"I think third place is the safest bet for Khan's party, but if he could gain second, which is not impossible, it would be a big political revolution for the country," said Rasul Baksh Rais, a political science professor at Lahore University of Management Sciences.
A breakout performance by Khan's party could spell trouble for the PML-N because both parties appeal to urban, middle-class voters in Punjab. Some analysts predict that if Khan's candidates can steal away enough votes from Sharif's party, they could swing the balance in favor of the People's Party and allow it to once again form the next government. The People's Party's largest area of support is outside Punjab, in southern Sindh province, where Khan has less backing.
Senator Tariq Azim Khan, who runs the PML-N's media operations, acknowledged Khan's potential role as a "spoiler," but claimed his party's lead is so great after five years of "misrule" by the People's Party that it's unbeatable. He also painted Khan as someone who doesn't have the experience to handle the country's problems.
"He might have good intentions, but winning a cricket World Cup does not make you a good prime minister," said the senator.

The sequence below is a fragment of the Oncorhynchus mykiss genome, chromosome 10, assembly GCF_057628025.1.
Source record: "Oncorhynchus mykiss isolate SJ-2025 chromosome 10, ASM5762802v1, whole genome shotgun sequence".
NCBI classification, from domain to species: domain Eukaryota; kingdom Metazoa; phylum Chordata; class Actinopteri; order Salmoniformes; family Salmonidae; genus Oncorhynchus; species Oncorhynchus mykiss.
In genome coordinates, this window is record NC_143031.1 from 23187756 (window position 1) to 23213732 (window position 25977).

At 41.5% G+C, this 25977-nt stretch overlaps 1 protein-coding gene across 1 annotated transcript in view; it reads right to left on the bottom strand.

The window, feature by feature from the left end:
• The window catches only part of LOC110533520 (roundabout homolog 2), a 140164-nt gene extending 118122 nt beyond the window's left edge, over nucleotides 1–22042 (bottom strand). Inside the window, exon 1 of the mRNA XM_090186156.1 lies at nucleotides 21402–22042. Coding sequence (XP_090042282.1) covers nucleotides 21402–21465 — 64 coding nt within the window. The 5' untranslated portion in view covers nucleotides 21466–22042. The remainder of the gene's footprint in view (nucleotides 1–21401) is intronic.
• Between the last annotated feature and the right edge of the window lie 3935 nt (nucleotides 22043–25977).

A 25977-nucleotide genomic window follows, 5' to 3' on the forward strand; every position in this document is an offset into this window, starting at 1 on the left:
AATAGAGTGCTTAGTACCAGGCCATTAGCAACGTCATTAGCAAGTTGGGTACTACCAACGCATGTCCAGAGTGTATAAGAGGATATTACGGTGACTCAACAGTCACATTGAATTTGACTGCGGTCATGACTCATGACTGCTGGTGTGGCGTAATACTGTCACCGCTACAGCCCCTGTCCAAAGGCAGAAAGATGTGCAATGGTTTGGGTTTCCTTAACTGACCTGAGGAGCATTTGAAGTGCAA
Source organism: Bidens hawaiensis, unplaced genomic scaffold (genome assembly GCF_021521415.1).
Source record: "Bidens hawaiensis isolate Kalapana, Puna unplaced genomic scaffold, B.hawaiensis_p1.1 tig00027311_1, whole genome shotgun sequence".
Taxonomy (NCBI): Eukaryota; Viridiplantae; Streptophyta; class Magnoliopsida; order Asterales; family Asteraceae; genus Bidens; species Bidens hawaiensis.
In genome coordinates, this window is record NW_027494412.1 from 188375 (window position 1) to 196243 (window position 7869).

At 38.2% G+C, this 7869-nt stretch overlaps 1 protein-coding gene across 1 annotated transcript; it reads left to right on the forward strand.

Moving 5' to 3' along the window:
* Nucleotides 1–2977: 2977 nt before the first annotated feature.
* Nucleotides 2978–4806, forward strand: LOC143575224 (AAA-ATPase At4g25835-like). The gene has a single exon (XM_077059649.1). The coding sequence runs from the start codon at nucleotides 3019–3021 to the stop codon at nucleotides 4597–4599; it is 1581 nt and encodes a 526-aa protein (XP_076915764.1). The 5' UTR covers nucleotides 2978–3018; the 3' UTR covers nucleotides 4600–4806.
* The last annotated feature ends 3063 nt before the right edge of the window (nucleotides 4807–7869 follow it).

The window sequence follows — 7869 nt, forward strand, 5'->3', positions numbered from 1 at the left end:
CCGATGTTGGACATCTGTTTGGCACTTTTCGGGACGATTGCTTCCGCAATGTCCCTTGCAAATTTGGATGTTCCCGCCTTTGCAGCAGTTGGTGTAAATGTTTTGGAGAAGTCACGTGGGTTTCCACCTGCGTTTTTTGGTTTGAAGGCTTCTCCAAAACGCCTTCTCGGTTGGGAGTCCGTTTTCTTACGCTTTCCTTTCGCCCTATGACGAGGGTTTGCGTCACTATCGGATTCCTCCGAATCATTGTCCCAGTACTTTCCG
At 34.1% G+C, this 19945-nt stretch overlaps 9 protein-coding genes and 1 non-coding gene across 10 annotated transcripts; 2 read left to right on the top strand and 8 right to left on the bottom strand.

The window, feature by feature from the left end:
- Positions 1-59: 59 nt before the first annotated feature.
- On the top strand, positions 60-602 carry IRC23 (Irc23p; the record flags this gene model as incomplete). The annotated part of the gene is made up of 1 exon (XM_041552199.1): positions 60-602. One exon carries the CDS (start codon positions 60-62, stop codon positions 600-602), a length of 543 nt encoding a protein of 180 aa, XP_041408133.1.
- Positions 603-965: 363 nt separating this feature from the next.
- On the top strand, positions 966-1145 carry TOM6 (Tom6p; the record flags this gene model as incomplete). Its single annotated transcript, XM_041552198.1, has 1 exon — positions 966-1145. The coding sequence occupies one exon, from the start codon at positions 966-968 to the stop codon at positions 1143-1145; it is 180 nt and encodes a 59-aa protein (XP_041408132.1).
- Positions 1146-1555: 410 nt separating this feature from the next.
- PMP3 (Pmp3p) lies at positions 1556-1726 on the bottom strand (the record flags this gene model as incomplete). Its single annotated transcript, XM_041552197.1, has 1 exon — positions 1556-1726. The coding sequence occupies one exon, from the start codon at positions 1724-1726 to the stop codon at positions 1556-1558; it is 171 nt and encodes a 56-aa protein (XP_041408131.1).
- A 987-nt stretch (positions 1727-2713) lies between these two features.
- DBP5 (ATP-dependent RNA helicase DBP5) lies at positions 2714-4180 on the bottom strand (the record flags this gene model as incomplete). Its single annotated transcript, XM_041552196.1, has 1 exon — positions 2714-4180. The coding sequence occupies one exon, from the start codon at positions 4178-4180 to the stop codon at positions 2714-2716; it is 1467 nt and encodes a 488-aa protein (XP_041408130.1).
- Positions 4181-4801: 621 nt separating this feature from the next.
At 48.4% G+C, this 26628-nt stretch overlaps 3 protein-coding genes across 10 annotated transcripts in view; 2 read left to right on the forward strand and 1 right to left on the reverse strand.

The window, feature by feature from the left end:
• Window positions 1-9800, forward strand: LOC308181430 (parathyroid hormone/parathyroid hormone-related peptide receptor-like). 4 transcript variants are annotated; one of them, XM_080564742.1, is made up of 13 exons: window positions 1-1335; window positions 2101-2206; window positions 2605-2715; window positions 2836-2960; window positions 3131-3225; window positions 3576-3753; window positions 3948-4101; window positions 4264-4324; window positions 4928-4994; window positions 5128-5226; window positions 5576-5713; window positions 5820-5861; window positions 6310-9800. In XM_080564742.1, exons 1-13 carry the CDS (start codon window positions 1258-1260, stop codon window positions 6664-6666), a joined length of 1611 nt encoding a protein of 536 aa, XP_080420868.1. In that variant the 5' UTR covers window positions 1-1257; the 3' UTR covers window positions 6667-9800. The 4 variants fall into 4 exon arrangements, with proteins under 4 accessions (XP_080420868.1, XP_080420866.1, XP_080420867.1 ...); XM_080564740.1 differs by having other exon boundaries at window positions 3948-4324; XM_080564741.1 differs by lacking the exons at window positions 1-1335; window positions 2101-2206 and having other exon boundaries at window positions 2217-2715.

The former cricketer was known in his youth as a womanizing playboy who spent time hobnobbing with socialites in London and partying in the city's nightclubs, but later turned to religion and politics. He built a successful cancer hospital that treats patients for free.
Khan founded his political party over 15 years ago but struggled to make inroads until October 2011, when he held a rally in Lahore with more than 100,000 people that proved he was a real political force.
He risked losing support during the past year when he was criticized for opening his party up to traditional politicians who could deliver votes but clashed with promises to change Pakistan's corrupt political system. He said he addressed that criticism by holding the first intra-party elections in the country's history, so members can recommend who runs on the party's ticket.
One of the main reasons for the weekend rally in Lahore was to take an oath from the 80,000 newly elected party workers.
Associated Press writer Zaheer Babar contributed to this report.